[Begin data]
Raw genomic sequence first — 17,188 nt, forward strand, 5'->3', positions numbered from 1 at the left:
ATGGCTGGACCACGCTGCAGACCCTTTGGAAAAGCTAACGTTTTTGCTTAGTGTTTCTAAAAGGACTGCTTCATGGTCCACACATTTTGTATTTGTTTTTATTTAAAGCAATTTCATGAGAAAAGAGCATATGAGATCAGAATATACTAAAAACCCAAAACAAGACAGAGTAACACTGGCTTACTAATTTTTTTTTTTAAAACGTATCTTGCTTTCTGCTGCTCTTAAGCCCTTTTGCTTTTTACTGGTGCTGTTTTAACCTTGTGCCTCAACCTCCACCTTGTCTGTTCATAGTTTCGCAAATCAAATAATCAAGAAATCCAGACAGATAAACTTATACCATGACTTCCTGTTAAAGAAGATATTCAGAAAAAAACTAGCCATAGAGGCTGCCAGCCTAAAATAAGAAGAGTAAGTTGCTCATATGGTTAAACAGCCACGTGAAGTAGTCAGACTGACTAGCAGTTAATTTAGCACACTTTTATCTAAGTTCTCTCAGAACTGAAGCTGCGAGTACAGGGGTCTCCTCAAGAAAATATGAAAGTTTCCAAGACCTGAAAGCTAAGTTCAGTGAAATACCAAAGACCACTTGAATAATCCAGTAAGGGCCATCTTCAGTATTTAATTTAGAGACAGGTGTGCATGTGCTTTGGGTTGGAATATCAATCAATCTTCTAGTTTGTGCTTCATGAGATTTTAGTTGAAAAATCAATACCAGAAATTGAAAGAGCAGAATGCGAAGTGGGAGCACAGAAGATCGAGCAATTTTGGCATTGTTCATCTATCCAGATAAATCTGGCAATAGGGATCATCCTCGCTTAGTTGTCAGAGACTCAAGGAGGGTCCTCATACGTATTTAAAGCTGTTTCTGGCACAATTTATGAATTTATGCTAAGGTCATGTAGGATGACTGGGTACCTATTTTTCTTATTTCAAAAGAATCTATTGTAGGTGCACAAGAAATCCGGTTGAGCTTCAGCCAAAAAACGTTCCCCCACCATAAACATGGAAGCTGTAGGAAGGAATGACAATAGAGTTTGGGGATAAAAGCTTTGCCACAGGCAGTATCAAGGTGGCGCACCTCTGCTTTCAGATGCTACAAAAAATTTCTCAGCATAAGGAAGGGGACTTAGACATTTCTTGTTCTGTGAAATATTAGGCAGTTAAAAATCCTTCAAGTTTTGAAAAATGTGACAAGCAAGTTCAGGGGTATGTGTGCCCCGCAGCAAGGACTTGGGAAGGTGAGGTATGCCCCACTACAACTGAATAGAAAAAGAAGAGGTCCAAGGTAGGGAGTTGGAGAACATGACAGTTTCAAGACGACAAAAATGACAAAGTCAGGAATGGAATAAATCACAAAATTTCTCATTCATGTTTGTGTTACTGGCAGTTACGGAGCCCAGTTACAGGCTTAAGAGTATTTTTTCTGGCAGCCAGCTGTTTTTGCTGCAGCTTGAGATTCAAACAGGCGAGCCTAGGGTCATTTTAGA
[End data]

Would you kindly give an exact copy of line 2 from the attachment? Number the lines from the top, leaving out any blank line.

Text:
ATGGCTGGACCACGCTGCAGACCCTTTGGAAAAGCTAACGTTTTTGCTTAGTGTTTCTAAAAGGACTGCTTCATGGTCCACACATTTTGTATTTGTTTTTATTTAAAGCAATTTCATGAGAAAAGAGCATATGAGATCAGAATATACTAAAAACCCAAAACAAGACAGAGTAACACTGGCTTACTAATTTTTTTTTTTAAAACGTATCTTGCTTTCTGCTGCTCTTAAGCCCTTTTGCTTTTTACTGGTGCTGTTTTAACCTTGTGCCTCAACCTCCACCTTGTCTGTTCATAGTTTCGCAAATCAAATAATCAAGAAATCCAGACAGATAAACTTATACCATGACTTCCTGTTAAAGAAGATATTCAGAAAAAAACTAGCCATAGAGGCTGCCAGCCTAAAATAAGAAGAGTAAGTTGCTCATATGGTTAAACAGCCACGTGAAGTAGTCAGACTGACTAGCAGTTAATTTAGCACACTTTTATCTAAGTTCTCTCAGAACTGAAGCTGCGAGTACAGGGGTCTCCTCAAGAAAATATGAAAGTTTCCAAGACCTGAAAGCTAAGTTCAGTGAAATACCAAAGACCACTTGAATAATCCAGTAAGGGCCATCTTCAGTATTTAATTTAGAGACAGGTGTGCATGTGCTTTGGGTTGGAATATCAATCAATCTTCTAGTTTGTGCTTCATGAGATTTTAGTTGAAAAATCAATACCAGAAATTGAAAGAGCAGAATGCGAAGTGGGAGCACAGAAGATCGAGCAATTTTGGCATTGTTCATCTATCCAGATAAATCTGGCAATAGGGATCATCCTCGCTTAGTTGTCAGAGACTCAAGGAGGGTCCTCATACGTATTTAAAGCTGTTTCTGGCACAATTTATGAATTTATGCTAAGGTCATGTAGGATGACTGGGTACCTATTTTTCTTATTTCAAAAGAATCTATTGTAGGTGCACAAGAAATCCGGTTGAGCTTCAGCCAAAAAACGTTCCCCCACCATAAACATGGAAGCTGTAGGAAGGAATGACAATAGAGTTTGGGGATAAAAGCTTTGCCACAGGCAGTATCAAGGTGGCGCACCTCTGCTTTCAGATGCTACAAAAAATTTCTCAGCATAAGGAAGGGGACTTAGACATTTCTTGTTCTGTGAAATATTAGGCAGTTAAAAATCCTTCAAGTTTTGAAAAATGTGACAAGCAAGTTCAGGGGTATGTGTGCCCCGCAGCAAGGACTTGGGAAGGTGAGGTATGCCCCACTACAACTGAATAGAAAAAGAAGAGGTCCAAGGTAGGGAGTTGGAGAACATGACAGTTTCAAGACGACAAAAATGACAAAGTCAGGAATGGAATAAATCACAAAATTTCTCATTCATGTTTGTGTTACTGGCAGTTACGGAGCCCAGTTACAGGCTTAAGAGTATTTTTTCTGGCAGCCAGCTGTTTTTGCTGCAGCTTGAGATTCAAACAGGCGAGCCTAGGGTCATTTTAGA